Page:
DCCC adds six candidates to program aimed at flipping GOP-held seats
The Democratic Congressional Campaign Committee (DCCC) added six candidates to its program aimed at flipping GOP-held seats in November’s elections.
As members of the “Red to Blue” program, the candidates will be backed by organizational and fundraising support to help them push forward in the general election to flip the seats.
The DCCC on Thursday added Margaret Good, a candidate seeking a seat representing Florida’s 16th Congressional District; Amy Kennedy, seeking election in New Jersey’s 2nd Congressional District; Desiree Tims, running for Ohio’s 10th Congressional District; Christina Finello, seeking to represent Pennsylvania’s 1st Congressional District; Sima Ladjevardian, a hopeful for Texas’s 2nd Congressional District and Candace Valenzuela, running to represent Texas’s 24th Congressional District.
The newly added members join 24 other Democratic candidates the DCCC is backing as part of the “Red to Blue” initiative to flip seats across the country in the fall.
“House Democrats are pushing deeper into Republican held-territory with a group of strong and diverse candidates who are committed to putting everyday Americans first and working to lower the cost of health care and fight to ensure protections for people with pre-existing conditions,” DCCC Chairwoman Cheri Bustos (Ill.) said in a statement.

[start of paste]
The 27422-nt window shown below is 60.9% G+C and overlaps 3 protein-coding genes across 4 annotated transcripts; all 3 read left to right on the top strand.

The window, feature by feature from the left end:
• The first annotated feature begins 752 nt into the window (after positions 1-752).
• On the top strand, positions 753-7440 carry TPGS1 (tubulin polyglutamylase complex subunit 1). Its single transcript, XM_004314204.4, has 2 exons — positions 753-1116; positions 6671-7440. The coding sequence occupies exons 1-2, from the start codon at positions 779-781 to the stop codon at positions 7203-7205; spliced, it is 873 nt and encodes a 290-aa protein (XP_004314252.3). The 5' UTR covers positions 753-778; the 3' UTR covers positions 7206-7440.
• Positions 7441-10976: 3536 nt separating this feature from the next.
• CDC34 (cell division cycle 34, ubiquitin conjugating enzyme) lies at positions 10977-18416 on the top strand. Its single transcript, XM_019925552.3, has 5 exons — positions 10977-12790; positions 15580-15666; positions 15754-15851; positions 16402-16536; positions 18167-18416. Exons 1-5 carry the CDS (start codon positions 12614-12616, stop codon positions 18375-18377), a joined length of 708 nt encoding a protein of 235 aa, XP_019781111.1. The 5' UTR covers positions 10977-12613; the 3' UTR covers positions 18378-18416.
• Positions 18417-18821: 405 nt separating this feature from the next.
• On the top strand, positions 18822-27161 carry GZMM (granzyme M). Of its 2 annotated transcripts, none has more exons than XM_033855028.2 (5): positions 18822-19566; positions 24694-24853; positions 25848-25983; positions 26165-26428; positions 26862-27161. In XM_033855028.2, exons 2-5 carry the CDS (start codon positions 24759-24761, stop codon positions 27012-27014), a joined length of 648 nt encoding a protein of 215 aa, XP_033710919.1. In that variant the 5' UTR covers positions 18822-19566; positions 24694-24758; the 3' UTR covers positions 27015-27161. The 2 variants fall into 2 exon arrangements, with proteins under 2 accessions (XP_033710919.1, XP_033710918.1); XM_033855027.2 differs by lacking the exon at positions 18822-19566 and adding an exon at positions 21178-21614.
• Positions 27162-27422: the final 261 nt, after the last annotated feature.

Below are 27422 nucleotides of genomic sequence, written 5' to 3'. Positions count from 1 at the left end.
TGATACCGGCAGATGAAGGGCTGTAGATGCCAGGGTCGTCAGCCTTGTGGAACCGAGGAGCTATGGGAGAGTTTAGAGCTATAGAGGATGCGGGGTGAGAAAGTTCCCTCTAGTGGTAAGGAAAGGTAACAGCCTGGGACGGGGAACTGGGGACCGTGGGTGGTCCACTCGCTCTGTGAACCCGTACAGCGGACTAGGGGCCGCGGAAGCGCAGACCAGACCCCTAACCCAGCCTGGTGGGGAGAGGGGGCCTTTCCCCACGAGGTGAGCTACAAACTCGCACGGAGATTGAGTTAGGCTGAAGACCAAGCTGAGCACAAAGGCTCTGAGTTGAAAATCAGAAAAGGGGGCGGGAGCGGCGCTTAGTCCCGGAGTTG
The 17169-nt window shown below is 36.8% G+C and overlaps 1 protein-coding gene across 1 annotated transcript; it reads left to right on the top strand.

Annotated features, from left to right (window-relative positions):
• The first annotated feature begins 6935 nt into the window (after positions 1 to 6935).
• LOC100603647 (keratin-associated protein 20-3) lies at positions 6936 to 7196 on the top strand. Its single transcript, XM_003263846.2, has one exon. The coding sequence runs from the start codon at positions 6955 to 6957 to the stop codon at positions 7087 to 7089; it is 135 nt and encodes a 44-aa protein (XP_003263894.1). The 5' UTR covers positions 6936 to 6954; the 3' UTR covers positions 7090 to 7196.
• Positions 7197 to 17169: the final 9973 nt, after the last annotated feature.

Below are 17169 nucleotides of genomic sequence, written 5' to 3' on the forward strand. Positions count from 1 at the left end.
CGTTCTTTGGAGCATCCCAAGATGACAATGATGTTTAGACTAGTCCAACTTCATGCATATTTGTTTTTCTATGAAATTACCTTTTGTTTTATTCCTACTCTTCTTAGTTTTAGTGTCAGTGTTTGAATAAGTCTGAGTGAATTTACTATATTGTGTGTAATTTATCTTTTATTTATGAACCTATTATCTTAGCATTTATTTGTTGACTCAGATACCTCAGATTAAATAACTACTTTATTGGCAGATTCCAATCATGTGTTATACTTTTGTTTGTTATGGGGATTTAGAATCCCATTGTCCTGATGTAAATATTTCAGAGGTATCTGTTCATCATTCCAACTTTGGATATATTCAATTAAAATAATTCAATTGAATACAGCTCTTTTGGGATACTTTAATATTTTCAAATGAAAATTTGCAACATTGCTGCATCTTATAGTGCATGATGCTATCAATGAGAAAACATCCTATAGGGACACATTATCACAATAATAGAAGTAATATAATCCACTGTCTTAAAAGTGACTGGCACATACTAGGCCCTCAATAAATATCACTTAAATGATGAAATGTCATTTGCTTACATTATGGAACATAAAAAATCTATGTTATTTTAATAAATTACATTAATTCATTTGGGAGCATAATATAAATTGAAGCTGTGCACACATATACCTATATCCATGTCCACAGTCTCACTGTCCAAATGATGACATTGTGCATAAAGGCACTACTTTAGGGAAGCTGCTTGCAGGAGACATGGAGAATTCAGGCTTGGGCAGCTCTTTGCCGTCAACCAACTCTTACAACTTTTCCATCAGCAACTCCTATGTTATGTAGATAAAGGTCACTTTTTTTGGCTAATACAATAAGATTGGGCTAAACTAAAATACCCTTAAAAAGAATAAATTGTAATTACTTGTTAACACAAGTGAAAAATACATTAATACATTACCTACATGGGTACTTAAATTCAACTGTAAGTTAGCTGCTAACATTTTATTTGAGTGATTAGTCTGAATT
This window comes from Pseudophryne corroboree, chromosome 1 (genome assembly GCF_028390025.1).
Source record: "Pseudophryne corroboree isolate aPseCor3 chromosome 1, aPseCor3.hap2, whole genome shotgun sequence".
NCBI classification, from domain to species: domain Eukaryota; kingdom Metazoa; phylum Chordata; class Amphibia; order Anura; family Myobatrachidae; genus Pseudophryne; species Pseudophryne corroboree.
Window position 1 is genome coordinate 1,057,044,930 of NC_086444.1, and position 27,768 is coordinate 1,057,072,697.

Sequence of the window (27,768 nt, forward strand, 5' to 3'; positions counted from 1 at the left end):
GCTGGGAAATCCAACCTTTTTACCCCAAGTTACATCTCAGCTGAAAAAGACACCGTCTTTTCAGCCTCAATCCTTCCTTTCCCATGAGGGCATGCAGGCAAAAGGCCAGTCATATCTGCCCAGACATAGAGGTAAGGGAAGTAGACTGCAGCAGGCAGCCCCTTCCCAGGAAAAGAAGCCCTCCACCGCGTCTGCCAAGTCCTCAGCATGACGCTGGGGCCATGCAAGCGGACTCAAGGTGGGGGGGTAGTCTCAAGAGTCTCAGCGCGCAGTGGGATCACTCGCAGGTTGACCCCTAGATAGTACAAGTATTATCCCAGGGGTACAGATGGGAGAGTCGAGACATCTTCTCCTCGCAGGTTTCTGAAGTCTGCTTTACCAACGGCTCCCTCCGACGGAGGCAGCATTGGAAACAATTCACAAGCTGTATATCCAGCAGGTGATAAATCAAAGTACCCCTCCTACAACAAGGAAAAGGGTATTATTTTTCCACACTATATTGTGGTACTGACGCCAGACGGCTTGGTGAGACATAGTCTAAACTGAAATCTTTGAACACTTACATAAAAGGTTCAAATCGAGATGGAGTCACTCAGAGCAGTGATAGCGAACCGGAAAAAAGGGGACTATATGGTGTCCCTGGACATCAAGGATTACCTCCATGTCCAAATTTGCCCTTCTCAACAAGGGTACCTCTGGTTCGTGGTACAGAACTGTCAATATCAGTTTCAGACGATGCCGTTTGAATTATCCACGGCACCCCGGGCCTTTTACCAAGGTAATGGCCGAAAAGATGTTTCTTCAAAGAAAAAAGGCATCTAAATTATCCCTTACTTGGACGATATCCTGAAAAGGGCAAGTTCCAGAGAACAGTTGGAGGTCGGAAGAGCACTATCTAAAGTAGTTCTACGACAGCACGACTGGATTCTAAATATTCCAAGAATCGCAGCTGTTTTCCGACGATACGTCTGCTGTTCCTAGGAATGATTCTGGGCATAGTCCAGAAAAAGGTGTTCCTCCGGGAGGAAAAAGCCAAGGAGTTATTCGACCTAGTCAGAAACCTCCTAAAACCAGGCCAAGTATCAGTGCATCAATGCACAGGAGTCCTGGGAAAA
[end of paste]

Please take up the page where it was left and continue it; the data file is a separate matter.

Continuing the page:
“There is no question: We have been able to build a big battlefield in 2020 because of our exceptional candidates. I look forward to working with each of these proven leaders in the fight to protect the health, safety and economic future of all of our communities,” she added.
The DCCC said the candidates earned a spot in the program by surpassing goals for grassroots engagement, local support, campaign organizations and fundraising.
Other candidates in the program are seeking GOP-held seats in Alaska, Arkansas, Arizona, California, Florida, Georgia, Iowa, Illinois, Indiana, Montana, Minnesota, Missouri, Nebraska, New Jersey, New York, Ohio, Pennsylvania, North Carolina, Texas, Washington, Kansas and Michigan.
Democrats are looking to build on the House majority they won back in the 2018 election, when Democrats netted 41 seats. To build on the lead, Democrats will also need to defend against tough challenges in some of the districts Democratic congressional candidates flipped in the midterm election.